Lesbian, gay, bisexual and transgender Arkansans don't need special civil rights protections, according to the Arkansas legislature and governor. Act 137 of 2015 bars cities and counties from passing ordinances that "create protected classification or prohibits discrimination" on anyone not covered by the state's existing civil rights codes.

Arkansas's Civil Rights Act bans discrimination on the basis of race, religion and other classifications — but not sexual orientation or gender identity. And because several state anti-bullying and domestic violence statutes offer LGBTQ Arkansans protection, opponents say local codes are redundant — codes such as Fayetteville's Ordinance 5781 that prohibits discrimination based on sexual orientation or gender identity.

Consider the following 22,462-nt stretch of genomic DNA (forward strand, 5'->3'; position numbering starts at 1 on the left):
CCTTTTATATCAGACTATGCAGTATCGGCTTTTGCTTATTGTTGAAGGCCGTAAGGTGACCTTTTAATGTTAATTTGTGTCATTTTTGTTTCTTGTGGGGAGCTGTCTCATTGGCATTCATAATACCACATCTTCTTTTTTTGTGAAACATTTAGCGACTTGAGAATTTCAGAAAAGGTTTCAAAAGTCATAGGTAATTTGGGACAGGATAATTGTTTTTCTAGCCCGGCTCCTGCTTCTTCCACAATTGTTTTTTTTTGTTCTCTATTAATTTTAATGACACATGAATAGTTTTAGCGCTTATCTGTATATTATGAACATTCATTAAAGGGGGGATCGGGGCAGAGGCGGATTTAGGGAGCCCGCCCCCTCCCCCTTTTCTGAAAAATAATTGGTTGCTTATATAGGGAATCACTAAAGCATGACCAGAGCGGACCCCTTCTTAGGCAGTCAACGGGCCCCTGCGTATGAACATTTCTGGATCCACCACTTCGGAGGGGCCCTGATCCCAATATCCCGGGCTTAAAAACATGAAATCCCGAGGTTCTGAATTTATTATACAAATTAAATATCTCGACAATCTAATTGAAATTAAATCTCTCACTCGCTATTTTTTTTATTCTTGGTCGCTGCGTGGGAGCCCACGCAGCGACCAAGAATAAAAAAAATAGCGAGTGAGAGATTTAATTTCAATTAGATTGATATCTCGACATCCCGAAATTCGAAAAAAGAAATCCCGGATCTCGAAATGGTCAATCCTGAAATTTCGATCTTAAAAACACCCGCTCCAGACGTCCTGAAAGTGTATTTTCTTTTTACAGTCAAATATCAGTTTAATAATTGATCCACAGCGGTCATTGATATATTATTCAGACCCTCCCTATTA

State Act 137 also ensures that “businesses, organizations and employers doing business in the state are subject to uniform nondiscrimination laws and obligations.”

But Act 137 has come under judicial scrutiny.

Kendra Johnson of the Human Rights Campaign (L) and Krystopher Stephens
Daniel Breen / KUAR

Gender confirmation surgery is becoming more mainstream among surgeons, as doctors learn more about the role surgery plays in caring for transgender individuals.

It was a little over a year ago when, for the first time in its 89-year history, a conference hosted by the American Society of Plastic Surgeons held a session on the topic.